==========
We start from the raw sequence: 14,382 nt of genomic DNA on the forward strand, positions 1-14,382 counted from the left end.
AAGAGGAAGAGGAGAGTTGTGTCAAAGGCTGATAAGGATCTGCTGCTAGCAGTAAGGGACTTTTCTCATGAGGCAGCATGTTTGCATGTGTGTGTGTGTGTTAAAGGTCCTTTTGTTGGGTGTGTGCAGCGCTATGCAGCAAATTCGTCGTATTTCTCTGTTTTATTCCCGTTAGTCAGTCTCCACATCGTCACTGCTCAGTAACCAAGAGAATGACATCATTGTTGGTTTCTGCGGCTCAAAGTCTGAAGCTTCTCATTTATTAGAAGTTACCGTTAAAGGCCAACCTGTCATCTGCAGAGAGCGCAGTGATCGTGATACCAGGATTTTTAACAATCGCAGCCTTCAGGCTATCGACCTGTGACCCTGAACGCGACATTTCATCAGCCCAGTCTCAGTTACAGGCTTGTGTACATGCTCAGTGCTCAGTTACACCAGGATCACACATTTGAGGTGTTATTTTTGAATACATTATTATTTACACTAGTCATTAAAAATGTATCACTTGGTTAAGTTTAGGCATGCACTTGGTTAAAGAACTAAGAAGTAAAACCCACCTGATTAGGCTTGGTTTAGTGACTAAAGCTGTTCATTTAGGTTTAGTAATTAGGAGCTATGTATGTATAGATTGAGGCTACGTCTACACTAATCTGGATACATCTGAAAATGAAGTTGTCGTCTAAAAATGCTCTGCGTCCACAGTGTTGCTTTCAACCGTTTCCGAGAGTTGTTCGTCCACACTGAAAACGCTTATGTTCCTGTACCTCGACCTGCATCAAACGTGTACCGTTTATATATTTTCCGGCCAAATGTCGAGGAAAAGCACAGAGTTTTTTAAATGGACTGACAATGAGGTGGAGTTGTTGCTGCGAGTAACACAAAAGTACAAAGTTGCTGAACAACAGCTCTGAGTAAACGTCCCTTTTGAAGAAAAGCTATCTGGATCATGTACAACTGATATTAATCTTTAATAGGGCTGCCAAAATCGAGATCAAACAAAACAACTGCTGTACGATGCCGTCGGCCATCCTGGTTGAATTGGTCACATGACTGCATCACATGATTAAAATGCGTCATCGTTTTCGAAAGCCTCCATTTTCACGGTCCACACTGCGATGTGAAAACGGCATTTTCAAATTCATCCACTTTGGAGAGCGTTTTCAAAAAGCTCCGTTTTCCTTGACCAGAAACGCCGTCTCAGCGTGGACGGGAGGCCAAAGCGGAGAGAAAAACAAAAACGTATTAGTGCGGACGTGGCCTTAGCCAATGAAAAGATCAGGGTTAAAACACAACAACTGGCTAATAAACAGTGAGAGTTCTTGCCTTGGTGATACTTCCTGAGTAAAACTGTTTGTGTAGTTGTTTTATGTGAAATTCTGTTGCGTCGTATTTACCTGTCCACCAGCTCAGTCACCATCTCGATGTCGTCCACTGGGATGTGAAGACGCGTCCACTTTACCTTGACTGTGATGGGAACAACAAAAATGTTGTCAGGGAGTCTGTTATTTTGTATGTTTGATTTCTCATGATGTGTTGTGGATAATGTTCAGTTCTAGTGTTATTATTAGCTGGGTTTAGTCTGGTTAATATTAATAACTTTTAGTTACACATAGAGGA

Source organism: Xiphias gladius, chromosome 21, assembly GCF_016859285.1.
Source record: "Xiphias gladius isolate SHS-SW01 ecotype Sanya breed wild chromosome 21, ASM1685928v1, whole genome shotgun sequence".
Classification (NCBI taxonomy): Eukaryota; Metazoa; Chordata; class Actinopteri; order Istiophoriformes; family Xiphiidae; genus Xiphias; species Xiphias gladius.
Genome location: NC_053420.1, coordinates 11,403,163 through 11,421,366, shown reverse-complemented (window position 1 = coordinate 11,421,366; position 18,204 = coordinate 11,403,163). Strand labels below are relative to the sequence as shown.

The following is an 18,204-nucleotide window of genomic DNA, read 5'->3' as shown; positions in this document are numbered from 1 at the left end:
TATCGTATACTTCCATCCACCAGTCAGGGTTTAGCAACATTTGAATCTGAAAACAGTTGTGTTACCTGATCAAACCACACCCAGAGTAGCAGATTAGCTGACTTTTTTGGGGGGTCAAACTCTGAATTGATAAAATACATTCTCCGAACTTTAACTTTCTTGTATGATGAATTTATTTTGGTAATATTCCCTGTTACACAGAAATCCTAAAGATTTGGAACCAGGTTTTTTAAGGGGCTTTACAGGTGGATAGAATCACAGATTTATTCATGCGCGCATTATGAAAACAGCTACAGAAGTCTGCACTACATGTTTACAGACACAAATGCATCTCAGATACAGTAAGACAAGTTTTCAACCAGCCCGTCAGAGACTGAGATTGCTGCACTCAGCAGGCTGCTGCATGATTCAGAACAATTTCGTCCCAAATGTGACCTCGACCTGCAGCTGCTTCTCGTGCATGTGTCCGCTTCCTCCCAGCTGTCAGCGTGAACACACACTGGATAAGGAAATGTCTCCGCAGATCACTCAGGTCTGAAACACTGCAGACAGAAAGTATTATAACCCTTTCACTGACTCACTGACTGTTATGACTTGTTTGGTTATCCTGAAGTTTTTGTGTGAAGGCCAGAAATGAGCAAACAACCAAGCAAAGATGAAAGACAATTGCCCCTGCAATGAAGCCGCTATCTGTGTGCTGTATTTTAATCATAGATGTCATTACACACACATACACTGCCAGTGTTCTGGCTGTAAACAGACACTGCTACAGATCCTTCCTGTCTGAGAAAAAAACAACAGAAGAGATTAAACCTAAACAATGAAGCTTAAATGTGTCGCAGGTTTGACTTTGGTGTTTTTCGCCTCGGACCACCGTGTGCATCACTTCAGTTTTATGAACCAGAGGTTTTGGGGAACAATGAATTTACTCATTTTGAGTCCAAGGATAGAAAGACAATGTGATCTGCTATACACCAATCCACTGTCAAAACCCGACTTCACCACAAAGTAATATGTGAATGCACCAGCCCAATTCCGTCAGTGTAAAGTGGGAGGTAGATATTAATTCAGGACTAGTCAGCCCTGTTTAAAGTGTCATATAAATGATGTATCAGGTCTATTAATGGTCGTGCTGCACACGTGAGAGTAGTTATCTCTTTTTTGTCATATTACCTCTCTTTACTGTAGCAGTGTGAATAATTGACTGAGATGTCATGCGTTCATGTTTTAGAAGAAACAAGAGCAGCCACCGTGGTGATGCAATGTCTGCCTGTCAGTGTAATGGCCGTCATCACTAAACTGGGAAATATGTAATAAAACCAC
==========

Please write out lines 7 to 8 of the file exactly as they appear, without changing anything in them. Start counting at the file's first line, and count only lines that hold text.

The following is an 18,204-nucleotide window of genomic DNA, read 5'->3' as shown; positions in this document are numbered from 1 at the left end:
TATCGTATACTTCCATCCACCAGTCAGGGTTTAGCAACATTTGAATCTGAAAACAGTTGTGTTACCTGATCAAACCACACCCAGAGTAGCAGATTAGCTGACTTTTTTGGGGGGTCAAACTCTGAATTGATAAAATACATTCTCCGAACTTTAACTTTCTTGTATGATGAATTTATTTTGGTAATATTCCCTGTTACACAGAAATCCTAAAGATTTGGAACCAGGTTTTTTAAGGGGCTTTACAGGTGGATAGAATCACAGATTTATTCATGCGCGCATTATGAAAACAGCTACAGAAGTCTGCACTACATGTTTACAGACACAAATGCATCTCAGATACAGTAAGACAAGTTTTCAACCAGCCCGTCAGAGACTGAGATTGCTGCACTCAGCAGGCTGCTGCATGATTCAGAACAATTTCGTCCCAAATGTGACCTCGACCTGCAGCTGCTTCTCGTGCATGTGTCCGCTTCCTCCCAGCTGTCAGCGTGAACACACACTGGATAAGGAAATGTCTCCGCAGATCACTCAGGTCTGAAACACTGCAGACAGAAAGTATTATAACCCTTTCACTGACTCACTGACTGTTATGACTTGTTTGGTTATCCTGAAGTTTTTGTGTGAAGGCCAGAAATGAGCAAACAACCAAGCAAAGATGAAAGACAATTGCCCCTGCAATGAAGCCGCTATCTGTGTGCTGTATTTTAATCATAGATGTCATTACACACACATACACTGCCAGTGTTCTGGCTGTAAACAGACACTGCTACAGATCCTTCCTGTCTGAGAAAAAAACAACAGAAGAGATTAAACCTAAACAATGAAGCTTAAATGTGTCGCAGGTTTGACTTTGGTGTTTTTCGCCTCGGACCACCGTGTGCATCACTTCAGTTTTATGAACCAGAGGTTTTGGGGAACAATGAATTTACTCATTTTGAGTCCAAGGATAGAAAGACAATGTGATCTGCTATACACCAATCCACTGTCAAAACCCGACTTCACCACAAAGTAATATGTGAATGCACCAGCCCAATTCCGTCAGTGTAAAGTGGGAGGTAGATATTAATTCAGGACTAGTCAGCCCTGTTTAAAGTGTCATATAAATGATGTATCAGGTCTATTAATGGTCGTGCTGCACACGTGAGAGTAGTTATCTCTTTTTTGTCATATTACCTCTCTTTACTGTAGCAGTGTGAATAATTGACTGAGATGTCATGCGTTCATGTTTTAGAAGAAACAAGAGCAGCCACCGTGGTGATGCAATGTCTGCCTGTCAGTGTAATGGCCGTCATCACTAAACTGGGAAATATGTAATAAAACCAC